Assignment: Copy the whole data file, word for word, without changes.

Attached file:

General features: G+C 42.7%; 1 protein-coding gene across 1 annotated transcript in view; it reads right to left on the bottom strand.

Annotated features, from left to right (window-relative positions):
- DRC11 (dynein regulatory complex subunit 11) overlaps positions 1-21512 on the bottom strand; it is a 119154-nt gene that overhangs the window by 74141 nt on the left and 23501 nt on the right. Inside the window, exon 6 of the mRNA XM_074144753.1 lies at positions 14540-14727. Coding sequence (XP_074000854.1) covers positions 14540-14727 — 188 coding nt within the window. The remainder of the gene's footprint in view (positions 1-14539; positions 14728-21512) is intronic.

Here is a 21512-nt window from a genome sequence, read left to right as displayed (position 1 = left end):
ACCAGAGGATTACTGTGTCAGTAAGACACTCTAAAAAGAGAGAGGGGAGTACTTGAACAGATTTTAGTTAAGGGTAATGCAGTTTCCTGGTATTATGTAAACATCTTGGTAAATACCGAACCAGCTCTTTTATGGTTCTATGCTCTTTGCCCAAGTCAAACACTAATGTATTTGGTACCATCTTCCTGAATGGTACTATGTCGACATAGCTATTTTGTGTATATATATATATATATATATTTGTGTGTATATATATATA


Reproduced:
General features: G+C 42.7%; 1 protein-coding gene across 1 annotated transcript in view; it reads right to left on the bottom strand.

Annotated features, from left to right (window-relative positions):
- DRC11 (dynein regulatory complex subunit 11) overlaps positions 1-21512 on the bottom strand; it is a 119154-nt gene that overhangs the window by 74141 nt on the left and 23501 nt on the right. Inside the window, exon 6 of the mRNA XM_074144753.1 lies at positions 14540-14727. Coding sequence (XP_074000854.1) covers positions 14540-14727 — 188 coding nt within the window. The remainder of the gene's footprint in view (positions 1-14539; positions 14728-21512) is intronic.

Here is a 21512-nt window from a genome sequence, read left to right as displayed (position 1 = left end):
ACCAGAGGATTACTGTGTCAGTAAGACACTCTAAAAAGAGAGAGGGGAGTACTTGAACAGATTTTAGTTAAGGGTAATGCAGTTTCCTGGTATTATGTAAACATCTTGGTAAATACCGAACCAGCTCTTTTATGGTTCTATGCTCTTTGCCCAAGTCAAACACTAATGTATTTGGTACCATCTTCCTGAATGGTACTATGTCGACATAGCTATTTTGTGTATATATATATATATATATATTTGTGTGTATATATATATA